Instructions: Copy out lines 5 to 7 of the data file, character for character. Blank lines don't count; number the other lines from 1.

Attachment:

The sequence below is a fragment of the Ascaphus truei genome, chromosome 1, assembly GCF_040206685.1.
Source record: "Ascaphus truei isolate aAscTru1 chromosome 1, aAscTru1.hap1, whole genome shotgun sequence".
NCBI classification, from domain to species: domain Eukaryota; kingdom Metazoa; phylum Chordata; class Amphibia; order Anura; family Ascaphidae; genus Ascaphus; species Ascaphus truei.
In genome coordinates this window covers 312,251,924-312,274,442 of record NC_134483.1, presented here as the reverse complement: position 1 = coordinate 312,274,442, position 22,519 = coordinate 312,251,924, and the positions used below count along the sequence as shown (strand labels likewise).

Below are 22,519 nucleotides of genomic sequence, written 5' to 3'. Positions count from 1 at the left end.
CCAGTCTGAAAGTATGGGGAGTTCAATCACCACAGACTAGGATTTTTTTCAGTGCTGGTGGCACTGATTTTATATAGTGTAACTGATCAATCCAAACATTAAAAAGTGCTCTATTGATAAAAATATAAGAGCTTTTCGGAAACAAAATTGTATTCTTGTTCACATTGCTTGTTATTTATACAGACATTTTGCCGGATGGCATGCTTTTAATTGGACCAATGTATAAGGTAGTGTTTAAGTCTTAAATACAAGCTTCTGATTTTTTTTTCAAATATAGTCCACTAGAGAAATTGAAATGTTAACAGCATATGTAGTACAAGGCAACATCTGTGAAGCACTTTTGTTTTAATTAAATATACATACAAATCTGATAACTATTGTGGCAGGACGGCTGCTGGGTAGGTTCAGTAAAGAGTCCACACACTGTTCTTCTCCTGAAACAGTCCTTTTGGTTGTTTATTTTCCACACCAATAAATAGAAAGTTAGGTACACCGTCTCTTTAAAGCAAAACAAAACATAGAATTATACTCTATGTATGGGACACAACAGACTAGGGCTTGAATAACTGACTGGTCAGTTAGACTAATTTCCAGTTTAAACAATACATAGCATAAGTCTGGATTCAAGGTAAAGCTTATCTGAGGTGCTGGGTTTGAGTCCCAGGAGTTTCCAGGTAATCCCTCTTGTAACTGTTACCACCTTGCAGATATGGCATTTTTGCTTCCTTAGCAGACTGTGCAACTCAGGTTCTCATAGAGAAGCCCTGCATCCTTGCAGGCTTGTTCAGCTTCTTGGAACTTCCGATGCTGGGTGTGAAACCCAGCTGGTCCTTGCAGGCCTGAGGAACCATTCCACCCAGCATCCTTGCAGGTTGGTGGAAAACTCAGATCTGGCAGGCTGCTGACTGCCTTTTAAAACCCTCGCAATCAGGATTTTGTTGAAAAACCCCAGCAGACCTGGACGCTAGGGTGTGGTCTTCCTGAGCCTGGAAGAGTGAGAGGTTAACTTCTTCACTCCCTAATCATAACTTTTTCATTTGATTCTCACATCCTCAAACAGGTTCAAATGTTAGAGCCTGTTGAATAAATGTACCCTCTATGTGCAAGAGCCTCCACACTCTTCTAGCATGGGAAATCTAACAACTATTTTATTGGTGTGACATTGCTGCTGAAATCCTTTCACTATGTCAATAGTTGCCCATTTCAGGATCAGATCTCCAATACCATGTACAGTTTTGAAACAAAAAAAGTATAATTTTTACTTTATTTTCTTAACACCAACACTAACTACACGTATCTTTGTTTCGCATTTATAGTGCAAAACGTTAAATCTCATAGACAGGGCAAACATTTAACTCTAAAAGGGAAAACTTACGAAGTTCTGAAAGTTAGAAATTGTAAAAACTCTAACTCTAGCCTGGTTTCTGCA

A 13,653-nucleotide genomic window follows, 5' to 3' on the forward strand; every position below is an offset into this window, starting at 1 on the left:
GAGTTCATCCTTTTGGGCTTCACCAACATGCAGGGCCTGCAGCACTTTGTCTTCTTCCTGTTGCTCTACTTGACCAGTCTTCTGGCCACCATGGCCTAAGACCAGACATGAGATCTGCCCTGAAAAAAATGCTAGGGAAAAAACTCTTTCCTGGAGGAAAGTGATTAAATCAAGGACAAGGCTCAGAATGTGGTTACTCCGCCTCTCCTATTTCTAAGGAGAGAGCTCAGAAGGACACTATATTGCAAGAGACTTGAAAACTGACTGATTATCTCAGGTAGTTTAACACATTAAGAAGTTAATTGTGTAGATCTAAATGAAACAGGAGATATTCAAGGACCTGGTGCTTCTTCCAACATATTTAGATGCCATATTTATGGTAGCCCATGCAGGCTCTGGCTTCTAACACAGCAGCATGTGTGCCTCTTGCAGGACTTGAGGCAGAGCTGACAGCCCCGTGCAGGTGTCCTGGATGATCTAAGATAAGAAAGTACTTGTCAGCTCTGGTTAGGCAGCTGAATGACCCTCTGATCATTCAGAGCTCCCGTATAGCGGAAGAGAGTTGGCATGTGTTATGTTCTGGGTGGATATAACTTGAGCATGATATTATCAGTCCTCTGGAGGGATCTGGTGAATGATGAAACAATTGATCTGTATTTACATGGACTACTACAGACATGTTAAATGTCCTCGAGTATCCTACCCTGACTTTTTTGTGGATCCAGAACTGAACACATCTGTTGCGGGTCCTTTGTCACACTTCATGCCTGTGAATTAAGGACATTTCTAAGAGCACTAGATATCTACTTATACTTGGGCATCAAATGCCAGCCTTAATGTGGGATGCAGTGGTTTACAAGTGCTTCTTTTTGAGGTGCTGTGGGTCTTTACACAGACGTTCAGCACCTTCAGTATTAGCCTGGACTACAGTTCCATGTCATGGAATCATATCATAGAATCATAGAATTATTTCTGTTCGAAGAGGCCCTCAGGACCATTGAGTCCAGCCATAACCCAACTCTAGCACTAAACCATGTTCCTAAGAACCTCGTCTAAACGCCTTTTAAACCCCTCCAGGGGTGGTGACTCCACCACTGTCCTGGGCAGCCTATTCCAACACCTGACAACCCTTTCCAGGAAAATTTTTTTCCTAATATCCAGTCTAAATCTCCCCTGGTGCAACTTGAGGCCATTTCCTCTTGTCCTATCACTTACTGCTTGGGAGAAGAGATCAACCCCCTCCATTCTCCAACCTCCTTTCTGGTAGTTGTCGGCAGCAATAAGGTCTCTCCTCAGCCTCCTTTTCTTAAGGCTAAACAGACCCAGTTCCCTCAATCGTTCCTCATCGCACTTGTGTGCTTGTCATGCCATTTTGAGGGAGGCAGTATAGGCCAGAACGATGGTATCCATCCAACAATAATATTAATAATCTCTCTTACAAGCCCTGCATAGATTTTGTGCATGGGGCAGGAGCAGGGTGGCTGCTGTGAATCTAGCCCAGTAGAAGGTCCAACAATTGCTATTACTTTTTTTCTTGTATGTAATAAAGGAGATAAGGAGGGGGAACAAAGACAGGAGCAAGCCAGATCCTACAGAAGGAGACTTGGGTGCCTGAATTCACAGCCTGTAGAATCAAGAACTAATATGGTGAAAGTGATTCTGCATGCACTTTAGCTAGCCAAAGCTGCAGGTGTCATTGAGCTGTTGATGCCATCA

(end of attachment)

Below are 22,519 nucleotides of genomic sequence, written 5' to 3'. Positions count from 1 at the left end.
CCAGTCTGAAAGTATGGGGAGTTCAATCACCACAGACTAGGATTTTTTTCAGTGCTGGTGGCACTGATTTTATATAGTGTAACTGATCAATCCAAACATTAAAAAGTGCTCTATTGATAAAAATATAAGAGCTTTTCGGAAACAAAATTGTATTCTTGTTCACATTGCTTGTTATTTATACAGACATTTTGCCGGATGGCATGCTTTTAATTGGACCAATGTATAAGGTAGTGTTTAAGTCTTAAATACAAGCTTCTGATTTTTTTTTCAAATATAGTCCACTAGAGAAATTGAAATGTTAACAGCATATGTAGTACAAGGCAACATCTGTGAAGCACTTTTGTTTTAATTAAATATACATACAAATCTGATAACTATTGTGGCAGGACGGCTGCTGGGTAGGTTCAGTAAAGAGTCCACACACTGTTCTTCTCCTGAAACAGTCCTTTTGGTTGTTTATTTTCCACACCAATAAATAGAAAGTTAGGTACACCGTCTCTTTAAAGCAAAACAAAACATAGAATTATACTCTATGTATGGGACACAACAGACTAGGGCTTGAATAACTGACTGGTCAGTTAGACTAATTTCCAGTTTAAACAATACATAGCATAAGTCTGGATTCAAGGTAAAGCTTATCTGAGGTGCTGGGTTTGAGTCCCAGGAGTTTCCAGGTAATCCCTCTTGTAACTGTTACCACCTTGCAGATATGGCATTTTTGCTTCCTTAGCAGACTGTGCAACTCAGGTTCTCATAGAGAAGCCCTGCATCCTTGCAGGCTTGTTCAGCTTCTTGGAACTTCCGATGCTGGGTGTGAAACCCAGCTGGTCCTTGCAGGCCTGAGGAACCATTCCACCCAGCATCCTTGCAGGTTGGTGGAAAACTCAGATCTGGCAGGCTGCTGACTGCCTTTTAAAACCCTCGCAATCAGGATTTTGTTGAAAAACCCCAGCAGACCTGGACGCTAGGGTGTGGTCTTCCTGAGCCTGGAAGAGTGAGAGGTTAACTTCTTCACTCCCTAATCATAACTTTTTCATTTGATTCTCACATCCTCAAACAGGTTCAAATGTTAGAGCCTGTTGAATAAATGTACCCTCTATGTGCAAGAGCCTCCACACTCTTCTAGCATGGGAAATCTAACAACTATTTTATTGGTGTGACATTGCTGCTGAAATCCTTTCACTATGTCAATAGTTGCCCATTTCAGGATCAGATCTCCAATACCATGTACAGTTTTGAAACAAAAAAAGTATAATTTTTACTTTATTTTCTTAACACCAACACTAACTACACGTATCTTTGTTTCGCATTTATAGTGCAAAACGTTAAATCTCATAGACAGGGCAAACATTTAACTCTAAAAGGGAAAACTTACGAAGTTCTGAAAGTTAGAAATTGTAAAAACTCTAACTCTAGCCTGGTTTCTGCA

A 13,653-nucleotide genomic window follows, 5' to 3' on the forward strand; every position below is an offset into this window, starting at 1 on the left: